Sinclair urges support in funding track

By: By Chris Berendt -

Many school and county officials agree that Hobbton High School and its students deserves a track, as it has the dubious distinction of being the only high school in Sampson without one. With local budgets stretched, funding the estimated $300,000 project is the issue.

Dewain Sinclair, chairman of the Sampson County Board of Education, spoke to the Sampson County Board of Commissioners about the matter during its meeting earlier this week.

“I come before you tonight to ask on behalf of the system, on behalf of our school board, on behalf of the Hobbton community, that commissioners respectfully take a look at helping fund this partially,” said Sinclair.

He said $100,000 has already been earmarked for the project, but that would only get them about a third of the way to the estimated goal.

“There has been a lot of effort by Jeff Klaves to rebuild the track program, and he’s done a great job,” Sinclair said. “Participation is at an all-time high. It’s been a pride for the community, but they are the only high school that doesn’t have a track.”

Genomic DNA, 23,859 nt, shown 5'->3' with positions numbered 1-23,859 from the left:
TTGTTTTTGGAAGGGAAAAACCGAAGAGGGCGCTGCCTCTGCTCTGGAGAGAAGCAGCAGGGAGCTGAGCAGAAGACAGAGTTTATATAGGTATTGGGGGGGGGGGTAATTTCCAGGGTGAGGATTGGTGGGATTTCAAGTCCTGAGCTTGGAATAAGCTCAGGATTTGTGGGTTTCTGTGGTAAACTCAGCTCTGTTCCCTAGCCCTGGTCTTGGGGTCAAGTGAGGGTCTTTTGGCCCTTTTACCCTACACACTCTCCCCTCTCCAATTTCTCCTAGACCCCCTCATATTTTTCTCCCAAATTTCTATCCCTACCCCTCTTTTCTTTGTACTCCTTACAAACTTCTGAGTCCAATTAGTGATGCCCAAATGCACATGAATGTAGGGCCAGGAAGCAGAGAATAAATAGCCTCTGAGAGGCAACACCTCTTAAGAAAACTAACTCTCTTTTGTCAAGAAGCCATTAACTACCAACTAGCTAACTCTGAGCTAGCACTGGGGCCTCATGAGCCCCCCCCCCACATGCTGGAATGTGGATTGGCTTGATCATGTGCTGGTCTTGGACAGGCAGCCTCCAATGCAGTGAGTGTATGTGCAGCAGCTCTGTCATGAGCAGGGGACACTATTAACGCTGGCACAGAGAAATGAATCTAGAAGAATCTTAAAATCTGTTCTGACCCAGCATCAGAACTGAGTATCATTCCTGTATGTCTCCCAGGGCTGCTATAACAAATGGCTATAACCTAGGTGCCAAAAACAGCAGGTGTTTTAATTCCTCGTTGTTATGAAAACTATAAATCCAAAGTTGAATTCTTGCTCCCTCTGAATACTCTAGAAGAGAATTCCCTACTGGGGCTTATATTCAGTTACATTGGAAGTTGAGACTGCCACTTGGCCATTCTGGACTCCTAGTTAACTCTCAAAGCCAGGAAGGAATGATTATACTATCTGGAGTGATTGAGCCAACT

He noted that Klaves’ teams have had three individuals win state championship trophies, even while traveling to practice at Lakewood and Midway each day.

“All of that has been accomplished without a track. They’ve never had a home game,” said Sinclair, noting safety concerns and additional costs associated with student-athletes’ extra travel every day. “It’s much needed and we ask that you please consider it.”

He said the estimated cost range for the project is between $300,000 and $325,000. Several years back, the school board voted to set aside $100,000 for each district, to be used on special projects. Sinclair said $150,000 was being sought from the county “to help make this dream a reality.”

“It is our belief that this total would bring us to within $50,000 to $75,000 of completion of the track and field project,” he noted. “The remaining funding would be realized through community fundraising, donations and possible additional capital outlay funding in upcoming years at the discretion of the board.”

Any funding from the county would likely not be needed until next fiscal year, Finance Officer David Clack said. Commissioners did not act on the request, but said it would be taken into consideration.

“I think they definitely deserve a track,” Commissioner Sue Lee stated. “I’m afraid this would open us up — I’ve had several requests from different areas, and some schools, that ‘we need this, we need that.’ It makes me feel a little uncomfortable to fund one (over others).”

“This is not the first time this has come up,” Commissioner Harry Parker said. “This is something that is very needed for this school as they are the only one without this.”

Commissioner Clark Wooten made a motion to table the matter, given the absence of Commissioner Albert Kirby from Monday’s proceedings, to have a full board together to consider it further. In the past, including as part of budget deliberations, Kirby has cited Hobbton’s need for a track.